🍟 Inflation is now hitting McDonald’s franchising fees. The fast-food giant is raising royalty fees for new franchised restaurants for the first time in nearly three decades. Newly opened U.S. restaurants will see royalty fees rise from 4% to 5%, in a move that threatens to further disturb the company’s already rocky relationship with U.S. franchisees. While it’s a hefty price hike, McDonald’s is betting that being part of its system provides enough value for operators that they will eventually get used to the higher fees on new restaurants. CNBC has more.
🌏 More investment firms are separating their Chinese offices and operations. Due to the growing geopolitical tensions, venture capital firm GGV is joining Sequoia Capital and other peers in spinning off its China operations. However, the fact that it’s never raised geography-specific funds makes its decoupling more complicated than others. So far, it’s rumored that GGV won’t make management changes to existing funds but doesn’t plan to add new Chinese portfolio companies. More from Axios.
🧑⚖️ EU regulators (re)fine Intel for multi-decade-old antitrust violations. The European Union has reimposed a fine of roughly 376 million euros on Intel, a fraction of the over a billion euro fine levied on the company in 2009. Back then, the regulator found Intel had abused its market dominance for chips to exclude AMD by paying PC manufacturers and retailers to delay, cancel, or not sell products containing its chips. After years of legal appeals and fighting, the company will now pay part of the fines that have been upheld, though the amount of interest it will pay remains unclear. TechCrunch has more.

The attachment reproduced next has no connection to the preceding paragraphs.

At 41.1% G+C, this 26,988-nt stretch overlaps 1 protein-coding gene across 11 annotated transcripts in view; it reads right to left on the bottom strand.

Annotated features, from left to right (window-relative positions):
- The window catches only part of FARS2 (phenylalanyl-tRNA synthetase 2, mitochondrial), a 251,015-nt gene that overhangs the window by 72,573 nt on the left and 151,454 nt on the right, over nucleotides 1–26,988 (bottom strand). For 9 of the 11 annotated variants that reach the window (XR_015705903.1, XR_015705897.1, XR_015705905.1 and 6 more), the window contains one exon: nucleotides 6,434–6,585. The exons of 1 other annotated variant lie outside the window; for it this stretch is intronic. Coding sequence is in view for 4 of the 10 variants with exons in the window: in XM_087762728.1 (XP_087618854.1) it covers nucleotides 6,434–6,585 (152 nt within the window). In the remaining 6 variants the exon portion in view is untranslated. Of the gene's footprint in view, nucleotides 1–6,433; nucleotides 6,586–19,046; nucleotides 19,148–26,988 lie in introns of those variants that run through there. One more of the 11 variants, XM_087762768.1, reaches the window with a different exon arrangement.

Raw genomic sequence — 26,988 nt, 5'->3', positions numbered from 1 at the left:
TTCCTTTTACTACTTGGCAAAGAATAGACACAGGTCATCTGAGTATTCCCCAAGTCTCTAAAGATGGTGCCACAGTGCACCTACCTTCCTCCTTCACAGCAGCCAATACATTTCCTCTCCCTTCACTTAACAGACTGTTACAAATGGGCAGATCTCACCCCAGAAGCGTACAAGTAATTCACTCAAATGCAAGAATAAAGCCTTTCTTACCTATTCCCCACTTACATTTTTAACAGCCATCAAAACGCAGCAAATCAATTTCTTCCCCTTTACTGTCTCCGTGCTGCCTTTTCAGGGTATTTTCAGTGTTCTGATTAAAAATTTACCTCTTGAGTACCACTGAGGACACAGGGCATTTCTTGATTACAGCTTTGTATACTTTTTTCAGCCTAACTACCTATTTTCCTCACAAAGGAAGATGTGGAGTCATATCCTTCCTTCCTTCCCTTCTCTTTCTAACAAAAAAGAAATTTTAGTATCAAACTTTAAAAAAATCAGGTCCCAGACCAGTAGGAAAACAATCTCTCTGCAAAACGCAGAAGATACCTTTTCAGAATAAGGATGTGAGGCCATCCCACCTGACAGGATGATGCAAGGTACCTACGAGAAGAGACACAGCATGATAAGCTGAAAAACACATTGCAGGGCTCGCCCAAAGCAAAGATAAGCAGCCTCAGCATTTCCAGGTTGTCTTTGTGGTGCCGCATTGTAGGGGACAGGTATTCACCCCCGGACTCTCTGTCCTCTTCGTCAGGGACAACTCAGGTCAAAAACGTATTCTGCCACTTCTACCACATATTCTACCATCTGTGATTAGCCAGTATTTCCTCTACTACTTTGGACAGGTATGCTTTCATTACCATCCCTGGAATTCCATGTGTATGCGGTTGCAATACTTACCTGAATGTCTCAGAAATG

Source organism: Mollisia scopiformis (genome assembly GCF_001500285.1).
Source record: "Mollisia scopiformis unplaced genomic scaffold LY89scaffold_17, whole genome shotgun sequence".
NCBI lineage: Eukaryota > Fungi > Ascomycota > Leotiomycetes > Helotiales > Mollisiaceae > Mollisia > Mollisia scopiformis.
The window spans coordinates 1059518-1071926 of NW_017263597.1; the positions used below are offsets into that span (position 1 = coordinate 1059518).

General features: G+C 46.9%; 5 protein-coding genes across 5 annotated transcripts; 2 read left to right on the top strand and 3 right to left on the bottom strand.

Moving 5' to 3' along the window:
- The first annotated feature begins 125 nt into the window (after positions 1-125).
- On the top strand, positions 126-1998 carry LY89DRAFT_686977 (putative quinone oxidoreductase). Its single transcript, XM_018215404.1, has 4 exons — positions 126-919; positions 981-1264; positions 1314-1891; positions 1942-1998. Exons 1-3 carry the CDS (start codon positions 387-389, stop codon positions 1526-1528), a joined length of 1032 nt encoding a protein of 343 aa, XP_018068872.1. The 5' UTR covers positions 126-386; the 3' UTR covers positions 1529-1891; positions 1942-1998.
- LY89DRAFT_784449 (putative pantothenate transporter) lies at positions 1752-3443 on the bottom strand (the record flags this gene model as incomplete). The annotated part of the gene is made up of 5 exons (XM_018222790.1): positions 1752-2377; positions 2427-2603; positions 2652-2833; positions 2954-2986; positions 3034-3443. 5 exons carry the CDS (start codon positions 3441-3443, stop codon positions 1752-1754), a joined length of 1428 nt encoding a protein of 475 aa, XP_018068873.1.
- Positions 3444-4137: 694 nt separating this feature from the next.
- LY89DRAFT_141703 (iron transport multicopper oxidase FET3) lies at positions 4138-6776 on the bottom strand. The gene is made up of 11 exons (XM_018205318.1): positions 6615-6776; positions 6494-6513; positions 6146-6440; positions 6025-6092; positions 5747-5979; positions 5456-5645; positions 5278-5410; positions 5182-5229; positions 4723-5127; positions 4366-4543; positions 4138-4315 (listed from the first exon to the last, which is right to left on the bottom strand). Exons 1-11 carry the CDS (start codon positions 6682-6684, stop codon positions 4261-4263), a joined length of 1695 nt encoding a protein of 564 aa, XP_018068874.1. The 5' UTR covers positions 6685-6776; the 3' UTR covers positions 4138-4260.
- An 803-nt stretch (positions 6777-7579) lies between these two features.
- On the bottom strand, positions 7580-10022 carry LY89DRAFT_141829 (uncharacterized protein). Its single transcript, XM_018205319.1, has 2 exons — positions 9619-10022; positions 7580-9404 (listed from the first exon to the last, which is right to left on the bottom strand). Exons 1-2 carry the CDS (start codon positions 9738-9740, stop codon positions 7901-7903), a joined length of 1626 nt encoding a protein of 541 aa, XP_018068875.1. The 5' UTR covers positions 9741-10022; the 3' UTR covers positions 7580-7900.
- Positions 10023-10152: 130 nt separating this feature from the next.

🤝 The U.S. and China look to ease tensions by launching working groups. The two countries are establishing economic and financial working groups through the U.S. Treasury Department and China’s Ministry of Finance. The groups aim to establish a durable communication channel between the world’s two largest economies. Although the world’s two largest economies are among each other’s biggest trading partners, recent tension around access to technology deemed vital for the future has caused a significant rift between them. More from AP News.
📺 The streaming to cable transformation continues as Prime Video rolls out ads. When streaming services first came into our lives, they promised us the world. But as competition has heated up in the space, resulting in more streaming services than days of the week, the product began looking more and more like traditional cable. While ads were initially proposed as a way to watch for free (or receive a discount), Amazon Prime Video will now show paying users ads unless they pay an extra $2.99/month. Monetizing media has really come full circle. Variety has more.